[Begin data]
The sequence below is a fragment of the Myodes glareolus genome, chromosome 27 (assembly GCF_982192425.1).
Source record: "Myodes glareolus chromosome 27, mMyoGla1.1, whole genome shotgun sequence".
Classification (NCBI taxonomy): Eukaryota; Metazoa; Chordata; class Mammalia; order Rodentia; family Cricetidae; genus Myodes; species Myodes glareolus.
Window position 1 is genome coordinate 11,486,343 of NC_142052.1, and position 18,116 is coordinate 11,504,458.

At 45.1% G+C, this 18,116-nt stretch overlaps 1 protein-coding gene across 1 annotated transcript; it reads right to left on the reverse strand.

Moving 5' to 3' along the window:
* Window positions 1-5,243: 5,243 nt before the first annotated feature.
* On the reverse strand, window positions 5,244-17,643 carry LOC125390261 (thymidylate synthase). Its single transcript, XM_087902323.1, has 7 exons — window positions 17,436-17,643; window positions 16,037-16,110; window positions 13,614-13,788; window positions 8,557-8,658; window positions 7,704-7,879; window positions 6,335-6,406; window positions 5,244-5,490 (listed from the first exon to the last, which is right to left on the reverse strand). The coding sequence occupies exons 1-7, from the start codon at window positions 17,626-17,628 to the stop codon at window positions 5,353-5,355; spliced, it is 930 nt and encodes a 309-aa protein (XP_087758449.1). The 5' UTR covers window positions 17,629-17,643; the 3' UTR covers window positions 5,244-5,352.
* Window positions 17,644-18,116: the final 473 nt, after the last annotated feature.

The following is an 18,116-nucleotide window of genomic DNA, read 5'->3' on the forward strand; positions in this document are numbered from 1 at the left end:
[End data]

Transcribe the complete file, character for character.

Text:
The sequence below is a fragment of the Myodes glareolus genome, chromosome 27 (assembly GCF_982192425.1).
Source record: "Myodes glareolus chromosome 27, mMyoGla1.1, whole genome shotgun sequence".
Classification (NCBI taxonomy): Eukaryota; Metazoa; Chordata; class Mammalia; order Rodentia; family Cricetidae; genus Myodes; species Myodes glareolus.
Window position 1 is genome coordinate 11,486,343 of NC_142052.1, and position 18,116 is coordinate 11,504,458.

At 45.1% G+C, this 18,116-nt stretch overlaps 1 protein-coding gene across 1 annotated transcript; it reads right to left on the reverse strand.

Moving 5' to 3' along the window:
* Window positions 1-5,243: 5,243 nt before the first annotated feature.
* On the reverse strand, window positions 5,244-17,643 carry LOC125390261 (thymidylate synthase). Its single transcript, XM_087902323.1, has 7 exons — window positions 17,436-17,643; window positions 16,037-16,110; window positions 13,614-13,788; window positions 8,557-8,658; window positions 7,704-7,879; window positions 6,335-6,406; window positions 5,244-5,490 (listed from the first exon to the last, which is right to left on the reverse strand). The coding sequence occupies exons 1-7, from the start codon at window positions 17,626-17,628 to the stop codon at window positions 5,353-5,355; spliced, it is 930 nt and encodes a 309-aa protein (XP_087758449.1). The 5' UTR covers window positions 17,629-17,643; the 3' UTR covers window positions 5,244-5,352.
* Window positions 17,644-18,116: the final 473 nt, after the last annotated feature.

The following is an 18,116-nucleotide window of genomic DNA, read 5'->3' on the forward strand; positions in this document are numbered from 1 at the left end: